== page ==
St. Louis has shown resilience in front of the latest downturn. In-migration supported the metro’s housing market, as the affordable prices attracted remote workers looking for more space in less dense settings.
While this trend might slow down once employees fully return to their offices, the strengthening job market could be instrumental going forward. As of May, the unemployment rate in St. Louis was 4.6 percent, well below the national average of 5.8 percent, according to data from the U.S. Bureau of Labor Statistics.
“Job recovery and creation will be key to maintaining the health of the market over the long term,” Draper and Kramer Assistant Vice President & Regional Property Manager Kristen Alessi, told Multi-Housing News. Alessi revealed how the company’s St. Louis portfolio performed in the past 18 months and also talked about her expectations for the Midwest city.
READ ALSO: COVID-19 Shines Light on Midwest Markets
How has the pandemic altered the St. Louis multifamily market?
Alessi: At our properties in St. Louis, the pandemic seemed to strengthen our retention numbers. In fact, we saw some of the highest monthly retention percentages and occupancy in years, which stands in contrast to trends seen in many urban markets, where properties in the immediate downtown area experienced an occupancy dip in the early months of the shutdown.
One possible explanation for the strong performance of our St. Louis assets is that the communities are a little outside the immediate downtown area, close to quality schools and ample green space. This helped us bring in new residents that were seeking more attainably priced housing in lower-density locations.
As a result, we did not experience a dip in rental rates like we did in some of our other markets and were able to push rates as activity continued. The majority of our existing residents felt comfortable in their units and confident in the capabilities of our property management teams, which also helped us maintain solid occupancy.
Since the onset of the health crisis, have you encountered any rent collection difficulties across your St. Louis portfolio? How did you go about them?
Alessi: Like all companies in our industry, we have experienced some rent collection difficulties over the course of the pandemic.
Last spring, Draper and Kramer was quick to respond on a portfolio-wide basis and we produced a thoughtfully planned and executed rent deferral program across our properties that allowed our residents to defer rent and pay it back as they could.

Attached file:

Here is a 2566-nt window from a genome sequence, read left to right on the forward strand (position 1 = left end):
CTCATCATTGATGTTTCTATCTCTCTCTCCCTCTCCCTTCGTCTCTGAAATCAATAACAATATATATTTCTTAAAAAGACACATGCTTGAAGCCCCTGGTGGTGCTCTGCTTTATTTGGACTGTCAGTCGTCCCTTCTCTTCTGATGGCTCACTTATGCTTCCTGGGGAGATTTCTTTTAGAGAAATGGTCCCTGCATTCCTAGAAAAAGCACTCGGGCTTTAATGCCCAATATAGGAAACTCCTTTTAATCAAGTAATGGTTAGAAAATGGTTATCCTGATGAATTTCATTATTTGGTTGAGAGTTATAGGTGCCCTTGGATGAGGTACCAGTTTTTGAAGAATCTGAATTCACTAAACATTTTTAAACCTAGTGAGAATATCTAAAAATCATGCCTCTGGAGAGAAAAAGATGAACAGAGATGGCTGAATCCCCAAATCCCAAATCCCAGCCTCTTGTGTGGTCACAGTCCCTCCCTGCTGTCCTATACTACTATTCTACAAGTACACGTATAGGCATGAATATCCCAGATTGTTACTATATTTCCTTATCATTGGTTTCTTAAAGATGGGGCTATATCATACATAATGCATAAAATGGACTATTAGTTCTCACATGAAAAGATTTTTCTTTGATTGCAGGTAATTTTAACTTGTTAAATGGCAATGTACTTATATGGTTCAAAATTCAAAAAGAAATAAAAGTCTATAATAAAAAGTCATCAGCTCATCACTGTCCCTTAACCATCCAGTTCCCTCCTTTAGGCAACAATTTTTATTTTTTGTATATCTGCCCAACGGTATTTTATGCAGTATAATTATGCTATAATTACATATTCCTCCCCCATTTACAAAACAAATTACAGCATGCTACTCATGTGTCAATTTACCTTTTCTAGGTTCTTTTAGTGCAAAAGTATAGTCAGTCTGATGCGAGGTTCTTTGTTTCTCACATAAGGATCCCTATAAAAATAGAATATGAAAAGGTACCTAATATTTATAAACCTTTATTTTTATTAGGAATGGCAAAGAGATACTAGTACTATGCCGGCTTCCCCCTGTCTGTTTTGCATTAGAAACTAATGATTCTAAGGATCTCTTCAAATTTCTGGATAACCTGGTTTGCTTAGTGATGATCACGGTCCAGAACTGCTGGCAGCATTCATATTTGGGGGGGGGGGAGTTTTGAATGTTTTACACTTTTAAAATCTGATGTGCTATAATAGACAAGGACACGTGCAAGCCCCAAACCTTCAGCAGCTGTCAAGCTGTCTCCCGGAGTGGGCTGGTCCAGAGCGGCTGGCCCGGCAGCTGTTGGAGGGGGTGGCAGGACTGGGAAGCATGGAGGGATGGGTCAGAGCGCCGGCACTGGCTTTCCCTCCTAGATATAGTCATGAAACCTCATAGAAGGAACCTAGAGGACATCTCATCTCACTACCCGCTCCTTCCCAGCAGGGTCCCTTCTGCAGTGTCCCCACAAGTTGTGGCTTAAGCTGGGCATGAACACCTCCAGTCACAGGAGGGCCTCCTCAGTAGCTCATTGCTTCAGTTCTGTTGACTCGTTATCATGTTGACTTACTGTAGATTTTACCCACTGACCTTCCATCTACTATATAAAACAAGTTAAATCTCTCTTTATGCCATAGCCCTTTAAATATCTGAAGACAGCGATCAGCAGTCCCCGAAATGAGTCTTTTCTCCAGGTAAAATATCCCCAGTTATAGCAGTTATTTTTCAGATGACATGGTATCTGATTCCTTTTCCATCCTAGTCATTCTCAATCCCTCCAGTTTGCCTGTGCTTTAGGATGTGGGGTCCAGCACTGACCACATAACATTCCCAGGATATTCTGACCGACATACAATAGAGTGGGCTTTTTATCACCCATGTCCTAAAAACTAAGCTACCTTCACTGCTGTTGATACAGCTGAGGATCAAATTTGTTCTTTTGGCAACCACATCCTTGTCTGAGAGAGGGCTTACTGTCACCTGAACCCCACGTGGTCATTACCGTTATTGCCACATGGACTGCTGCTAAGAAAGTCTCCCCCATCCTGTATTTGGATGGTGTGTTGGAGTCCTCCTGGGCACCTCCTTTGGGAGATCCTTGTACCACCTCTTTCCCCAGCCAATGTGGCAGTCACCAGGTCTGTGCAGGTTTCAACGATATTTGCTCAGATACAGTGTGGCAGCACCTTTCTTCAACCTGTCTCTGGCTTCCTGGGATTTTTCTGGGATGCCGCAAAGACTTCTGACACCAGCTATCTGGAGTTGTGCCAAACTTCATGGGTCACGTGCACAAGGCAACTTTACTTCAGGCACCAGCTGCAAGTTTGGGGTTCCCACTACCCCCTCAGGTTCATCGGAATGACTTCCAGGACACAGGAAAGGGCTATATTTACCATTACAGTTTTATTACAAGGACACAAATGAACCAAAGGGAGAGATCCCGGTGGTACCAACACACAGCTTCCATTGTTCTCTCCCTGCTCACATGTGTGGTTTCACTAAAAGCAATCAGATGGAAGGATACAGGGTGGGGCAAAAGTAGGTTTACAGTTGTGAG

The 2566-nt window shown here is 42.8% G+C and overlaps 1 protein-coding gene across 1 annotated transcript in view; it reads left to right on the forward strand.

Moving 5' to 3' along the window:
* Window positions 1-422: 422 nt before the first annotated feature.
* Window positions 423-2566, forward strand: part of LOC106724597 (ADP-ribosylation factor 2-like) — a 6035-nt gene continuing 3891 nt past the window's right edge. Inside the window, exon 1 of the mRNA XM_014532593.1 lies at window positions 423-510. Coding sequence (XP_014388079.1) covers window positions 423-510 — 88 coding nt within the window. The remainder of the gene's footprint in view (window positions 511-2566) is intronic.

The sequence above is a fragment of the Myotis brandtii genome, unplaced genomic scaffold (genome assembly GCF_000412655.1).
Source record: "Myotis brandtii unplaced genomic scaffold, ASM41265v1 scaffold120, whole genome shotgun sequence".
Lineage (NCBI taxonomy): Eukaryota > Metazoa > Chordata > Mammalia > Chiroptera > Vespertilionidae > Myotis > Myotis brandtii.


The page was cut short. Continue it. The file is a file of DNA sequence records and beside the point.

Overall, our St. Louis properties had consistently high rent collection percentages every month and one property did not utilize the rent deferral program at all.
Your company recently broke ground on a new property in the metro, part of an 11-acre master-planned community. How is construction work going? Are the material and labor shortages affecting your timeline?
Alessi: We’re very excited about construction progress for Moda at The Hill, a 225-unit wrap-style property in St. Louis’ historic The Hill neighborhood. We officially broke ground earlier this summer, and the project is moving forward on schedule. We now have a garage up, and the team has started building out the first level.
So far, construction is on track and we have not experienced delays due to material or labor shortages. Right now, the property is on schedule to open in late spring 2022.
Why is The Hill in such high demand now? What makes it so appealing?
Alessi: Known for its rich history, The Hill is attracting residents who appreciate its walkability and variety of local restaurants, shops, markets and parks. That’s in line with what we’re seeing in other markets, where renters are gravitating to housing that gives them all of the urban conveniences and cultural experiences they seek in lower-density residential enclaves that embrace their own authentic identities.
What sets St. Louis apart from other multifamily markets across the Midwest?
Alessi: It will be interesting to watch multifamily activity in secondary cities like St. Louis coming out of the pandemic. Anecdotally, there’s been a lot of regional migration over the past year and a half as people who can now work remotely from nearly anywhere reevaluate where they want to call home.
Some favor smaller metros like St. Louis that are viewed as more accessible and affordable—a trend that was underway before COVID-19. Job recovery and creation will be key to maintaining the health of the market over the long term.
Are there any vulnerabilities across the market?
Alessi: Every market has its own challenges, but St. Louis has shown how resilient it is over the past 18 months and how it will continue to grow and prosper as time goes on.
Our St. Louis portfolio has continued to see high occupancy and increased rental rates even as we head into what we consider the slower season. The biggest challenge we see—in St. Louis and across our portfolio—is lingering uncertainty around any future restrictions or mandates related to the pandemic.
That said, we feel our ability to overcome the obstacles we’ve already faced is validation of our model and our commitment to safety and service, even in unprecedented times.
Please tell us how you think the St. Louis multifamily market will evolve for the remainder of the year and beyond.
Alessi: The local multifamily market emerged from the pandemic relatively unscathed and continued rent growth is an encouraging sign going into the final months of the year. Unit deliveries are expected to rebound in 2021 after a decline last year, and while absorption may lag in the short term, the region’s improving job market will help keep supply and demand largely in balance.